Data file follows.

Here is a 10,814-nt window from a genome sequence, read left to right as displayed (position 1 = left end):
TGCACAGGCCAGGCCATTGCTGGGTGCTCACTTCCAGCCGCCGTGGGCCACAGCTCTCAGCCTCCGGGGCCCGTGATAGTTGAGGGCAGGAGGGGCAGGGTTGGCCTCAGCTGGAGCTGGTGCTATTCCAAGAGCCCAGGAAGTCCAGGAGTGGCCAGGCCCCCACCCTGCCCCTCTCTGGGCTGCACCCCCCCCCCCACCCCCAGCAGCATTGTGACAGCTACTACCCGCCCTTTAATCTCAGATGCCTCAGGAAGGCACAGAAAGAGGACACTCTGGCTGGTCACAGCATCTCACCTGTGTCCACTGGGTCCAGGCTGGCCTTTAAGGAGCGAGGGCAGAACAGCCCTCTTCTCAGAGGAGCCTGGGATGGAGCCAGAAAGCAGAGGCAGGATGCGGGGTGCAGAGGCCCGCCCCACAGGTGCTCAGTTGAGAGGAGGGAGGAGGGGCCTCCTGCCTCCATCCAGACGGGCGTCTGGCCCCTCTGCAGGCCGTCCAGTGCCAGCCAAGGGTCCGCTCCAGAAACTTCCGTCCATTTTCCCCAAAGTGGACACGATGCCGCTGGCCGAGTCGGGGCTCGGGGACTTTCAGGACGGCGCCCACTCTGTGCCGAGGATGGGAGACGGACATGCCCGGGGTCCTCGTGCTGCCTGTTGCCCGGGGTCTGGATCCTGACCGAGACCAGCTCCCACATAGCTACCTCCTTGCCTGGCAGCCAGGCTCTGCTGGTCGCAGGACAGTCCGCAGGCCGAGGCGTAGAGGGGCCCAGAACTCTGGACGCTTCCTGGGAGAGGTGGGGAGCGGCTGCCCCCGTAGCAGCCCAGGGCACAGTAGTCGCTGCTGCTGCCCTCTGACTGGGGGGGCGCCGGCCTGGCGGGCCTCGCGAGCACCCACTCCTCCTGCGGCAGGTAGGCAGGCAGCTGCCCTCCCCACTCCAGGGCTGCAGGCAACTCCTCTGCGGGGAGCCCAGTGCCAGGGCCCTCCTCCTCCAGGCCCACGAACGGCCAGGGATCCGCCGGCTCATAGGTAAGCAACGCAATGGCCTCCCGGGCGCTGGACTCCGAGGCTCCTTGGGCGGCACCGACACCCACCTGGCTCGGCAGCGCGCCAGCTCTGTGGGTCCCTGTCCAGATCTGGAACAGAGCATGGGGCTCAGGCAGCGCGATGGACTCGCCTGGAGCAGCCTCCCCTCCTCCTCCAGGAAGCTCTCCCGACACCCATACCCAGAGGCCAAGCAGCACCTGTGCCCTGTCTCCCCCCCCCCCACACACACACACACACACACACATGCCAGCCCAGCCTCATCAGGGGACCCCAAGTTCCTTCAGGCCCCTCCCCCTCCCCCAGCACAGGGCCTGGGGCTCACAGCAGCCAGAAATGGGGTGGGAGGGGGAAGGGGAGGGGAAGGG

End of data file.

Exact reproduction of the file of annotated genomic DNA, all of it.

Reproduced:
Here is a 10,814-nt window from a genome sequence, read left to right as displayed (position 1 = left end):
TGCACAGGCCAGGCCATTGCTGGGTGCTCACTTCCAGCCGCCGTGGGCCACAGCTCTCAGCCTCCGGGGCCCGTGATAGTTGAGGGCAGGAGGGGCAGGGTTGGCCTCAGCTGGAGCTGGTGCTATTCCAAGAGCCCAGGAAGTCCAGGAGTGGCCAGGCCCCCACCCTGCCCCTCTCTGGGCTGCACCCCCCCCCCCACCCCCAGCAGCATTGTGACAGCTACTACCCGCCCTTTAATCTCAGATGCCTCAGGAAGGCACAGAAAGAGGACACTCTGGCTGGTCACAGCATCTCACCTGTGTCCACTGGGTCCAGGCTGGCCTTTAAGGAGCGAGGGCAGAACAGCCCTCTTCTCAGAGGAGCCTGGGATGGAGCCAGAAAGCAGAGGCAGGATGCGGGGTGCAGAGGCCCGCCCCACAGGTGCTCAGTTGAGAGGAGGGAGGAGGGGCCTCCTGCCTCCATCCAGACGGGCGTCTGGCCCCTCTGCAGGCCGTCCAGTGCCAGCCAAGGGTCCGCTCCAGAAACTTCCGTCCATTTTCCCCAAAGTGGACACGATGCCGCTGGCCGAGTCGGGGCTCGGGGACTTTCAGGACGGCGCCCACTCTGTGCCGAGGATGGGAGACGGACATGCCCGGGGTCCTCGTGCTGCCTGTTGCCCGGGGTCTGGATCCTGACCGAGACCAGCTCCCACATAGCTACCTCCTTGCCTGGCAGCCAGGCTCTGCTGGTCGCAGGACAGTCCGCAGGCCGAGGCGTAGAGGGGCCCAGAACTCTGGACGCTTCCTGGGAGAGGTGGGGAGCGGCTGCCCCCGTAGCAGCCCAGGGCACAGTAGTCGCTGCTGCTGCCCTCTGACTGGGGGGGCGCCGGCCTGGCGGGCCTCGCGAGCACCCACTCCTCCTGCGGCAGGTAGGCAGGCAGCTGCCCTCCCCACTCCAGGGCTGCAGGCAACTCCTCTGCGGGGAGCCCAGTGCCAGGGCCCTCCTCCTCCAGGCCCACGAACGGCCAGGGATCCGCCGGCTCATAGGTAAGCAACGCAATGGCCTCCCGGGCGCTGGACTCCGAGGCTCCTTGGGCGGCACCGACACCCACCTGGCTCGGCAGCGCGCCAGCTCTGTGGGTCCCTGTCCAGATCTGGAACAGAGCATGGGGCTCAGGCAGCGCGATGGACTCGCCTGGAGCAGCCTCCCCTCCTCCTCCAGGAAGCTCTCCCGACACCCATACCCAGAGGCCAAGCAGCACCTGTGCCCTGTCTCCCCCCCCCCCACACACACACACACACACACACATGCCAGCCCAGCCTCATCAGGGGACCCCAAGTTCCTTCAGGCCCCTCCCCCTCCCCCAGCACAGGGCCTGGGGCTCACAGCAGCCAGAAATGGGGTGGGAGGGGGAAGGGGAGGGGAAGGG